Parkinson's disease and essential tremors are the two most prevalent neurodegenerative diseases. They cause pathological tremors affecting many of the general population. To suppress tremors that highly affect daily living, scientists, neurologists, and other medical doctors suggest pharmacotherapy, surgical interventions, and assistive devices to help patients achieve more independent life.

Key takeaways:
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    Essential tremor affects 5% of the population, while Parkinson’s disease tremor affects 1% of people over 60.
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    PD tremor appears at rest position while ET appears in action.
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    ET shows bimodal age of onset, peak is at 15 and 55 years old.
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    ET hand tremor can be suppressed by medications, surgical intervention, and lifestyle management.

A tremor is a rhythmic, involuntary movement that can affect different body parts. Neurodegenerative disorders, such as Parkinson’s disease (PD) and essential tremor (ET) are the most common that cause tremors. ET affects 5% of the population over 65 years old and is the most prevalent pathological tremor, while Parkinson’s disease tremor affects 1% of people over 60.

Most of the patients who suffer from tremors have difficulties performing the activities of daily living, and suffer from depression and other psychological conditions. Patients who come to treatment centers are often forced to quit their jobs and struggle to find suitable work.

What are the differences between ET and PD tremors?

It is important to differentiate the tremors of ET and PD because they have different pathophysiological mechanisms. A PD tremor appears when the body is supported and at rest. It occurs for 75% of PD patients with low (4 – 6 Hz) tremor frequency.

Moreover, PD patients can have an action tremor called a reemergent resting tremor that appears during voluntary muscle contraction. This type of tremor occurs when the sufferer shifts a part of their body into a new position. A reemergent tremor has a higher frequency than a tremor in a resting position.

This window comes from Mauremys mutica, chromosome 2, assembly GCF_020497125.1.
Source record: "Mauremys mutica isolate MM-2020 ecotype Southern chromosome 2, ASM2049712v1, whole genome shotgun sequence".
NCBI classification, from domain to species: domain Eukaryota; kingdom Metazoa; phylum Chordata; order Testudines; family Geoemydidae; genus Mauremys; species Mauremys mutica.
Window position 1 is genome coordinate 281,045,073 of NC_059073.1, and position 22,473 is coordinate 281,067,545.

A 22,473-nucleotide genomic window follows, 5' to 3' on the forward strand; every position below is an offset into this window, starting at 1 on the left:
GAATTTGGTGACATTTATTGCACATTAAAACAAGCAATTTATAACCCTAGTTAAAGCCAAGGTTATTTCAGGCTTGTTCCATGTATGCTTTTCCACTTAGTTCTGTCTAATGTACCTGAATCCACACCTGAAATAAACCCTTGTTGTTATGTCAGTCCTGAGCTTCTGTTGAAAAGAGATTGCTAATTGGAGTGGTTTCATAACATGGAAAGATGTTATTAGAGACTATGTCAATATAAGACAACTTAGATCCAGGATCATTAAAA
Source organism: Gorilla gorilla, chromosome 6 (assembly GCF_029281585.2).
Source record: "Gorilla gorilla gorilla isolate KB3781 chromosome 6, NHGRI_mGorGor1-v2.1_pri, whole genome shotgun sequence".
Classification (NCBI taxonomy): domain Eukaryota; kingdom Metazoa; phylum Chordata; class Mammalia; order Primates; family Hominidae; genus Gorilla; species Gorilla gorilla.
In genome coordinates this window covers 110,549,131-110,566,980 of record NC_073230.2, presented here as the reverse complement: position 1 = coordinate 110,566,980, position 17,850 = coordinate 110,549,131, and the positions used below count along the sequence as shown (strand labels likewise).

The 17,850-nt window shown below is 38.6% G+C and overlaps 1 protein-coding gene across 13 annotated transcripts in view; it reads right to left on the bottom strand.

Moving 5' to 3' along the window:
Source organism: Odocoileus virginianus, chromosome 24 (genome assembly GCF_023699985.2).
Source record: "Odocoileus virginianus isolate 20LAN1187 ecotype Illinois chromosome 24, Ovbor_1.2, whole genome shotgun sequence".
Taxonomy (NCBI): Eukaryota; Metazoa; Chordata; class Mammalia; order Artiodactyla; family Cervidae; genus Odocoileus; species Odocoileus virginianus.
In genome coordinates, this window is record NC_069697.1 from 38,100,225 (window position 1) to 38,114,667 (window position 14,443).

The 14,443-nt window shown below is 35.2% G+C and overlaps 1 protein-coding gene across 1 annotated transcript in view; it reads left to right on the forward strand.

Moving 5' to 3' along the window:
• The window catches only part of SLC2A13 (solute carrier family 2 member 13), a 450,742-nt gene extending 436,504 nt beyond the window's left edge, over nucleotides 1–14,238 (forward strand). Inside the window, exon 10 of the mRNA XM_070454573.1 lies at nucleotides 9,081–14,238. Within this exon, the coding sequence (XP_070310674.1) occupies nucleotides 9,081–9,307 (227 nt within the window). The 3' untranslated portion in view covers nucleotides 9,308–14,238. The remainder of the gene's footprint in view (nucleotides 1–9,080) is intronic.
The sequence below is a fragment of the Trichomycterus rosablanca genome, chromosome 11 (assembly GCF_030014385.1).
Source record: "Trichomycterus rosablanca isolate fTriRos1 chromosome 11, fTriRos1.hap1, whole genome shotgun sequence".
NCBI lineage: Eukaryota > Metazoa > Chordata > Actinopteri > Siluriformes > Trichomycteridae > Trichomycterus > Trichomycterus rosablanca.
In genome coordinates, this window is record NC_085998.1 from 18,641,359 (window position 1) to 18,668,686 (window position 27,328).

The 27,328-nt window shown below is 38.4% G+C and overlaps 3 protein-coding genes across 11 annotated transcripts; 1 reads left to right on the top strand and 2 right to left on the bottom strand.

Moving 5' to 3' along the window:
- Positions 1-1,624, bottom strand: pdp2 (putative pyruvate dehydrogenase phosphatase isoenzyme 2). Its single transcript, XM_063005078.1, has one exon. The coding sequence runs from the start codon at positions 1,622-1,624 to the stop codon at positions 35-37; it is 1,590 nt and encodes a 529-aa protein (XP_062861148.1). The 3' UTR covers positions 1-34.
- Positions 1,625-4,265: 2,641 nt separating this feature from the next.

ET is described as an action tremor present for at least three years and affects mostly upper limbs in about 95% of patients. Studies show bimodal age of onset. ET affects young and old age groups, where the peak is between 15 and 55 years old.

Children are affected similarly to adults, experiencing voice, head, leg, and rest tremors. However, none of the children in the study reported difficulties in daily activities, while in adult populations it is very common. Limb tremor frequency can be in the range of 8 – 12 Hz. Both upper limbs are affected by ET and mild-moderate asymmetry is common. Tandem walking and upper-extremity rest or intention tremor can be seen in advanced ET patients. ET is diagnosed when no other signs of other neurologic diseases (dystonia, ataxia, Parkinson's) can be seen.

Treatment of essential tremors

Firstly, essential tremor treatment starts with pharmacotherapy. Once drug therapy has been tried, surgical procedures may be performed. Most of the patients do not respond to drug therapies such as beta-blockers, anticonvulsants, and antipsychotics. Those who do respond might not have significant improvement.

Moreover, botulin toxin injections are recommended in medically refractory cases. Patients reported modest improvements during clinical trials when botulin toxin was injected, but function did not improve. However, when the injection location was prescribed individually the effect on activities of daily living was seen. Injections in the neck can have side effects: weakness, dysphagia, and breathing difficulties.

To reduce hand tremors surgical procedures are performed. One of the surgical interventions is deep brain stimulation (DBS). The studies showed that DBS offers significant improvement in the reduction of hand tremors 10 years after surgery. However, this intervention has side effects, such as dysarthria, disequilibrium, and skin infections.

Another surgical intervention is MRI-guided focused ultrasound. It is less invasive than DBS. The effect of this intervention diminishes within two years.

Lifestyle management can be a good tool to reduce tremor in daily activities. The use of weighted devices to reduce amplitude of shaking has some promising results. As technology improves essential tremor patients are able to use medical devices for treatment or alleviation of ET symptoms.

Tips for how to stop shaky hands

Tremors can be alleviated, and is very important to achieve this during the treatment process to help people with daily living. Some of the methods for alleviating rest and action tremor for Parkinson’s disease and essential tremor patients are as follows:

  • ET patients can use weighted devices, such as a pen or computer mouse, to reduce the amplitude of shaking. However, a study reported that weighted devices did not reduce rest tremors in PD patients.
  • Assistive devices which cause electrical muscle stimulation can reduce resting tremors for PD patients.
  • Virtual Reality training has been shown to positively affect PD patients.
  • Eccentric exercises for resting tremors - a study showed that upper limb eccentric exercises can reduce resting hand tremors, but not postural tremors for PD patients. Eccentric training can induce longitudinal muscle growth and improve strength.

Final thoughts

Although there is no one-size-fits-all solution for those who suffer from tremors, there are treatments that can help. Make sure you speak to your primary care physician about all the options available to you.

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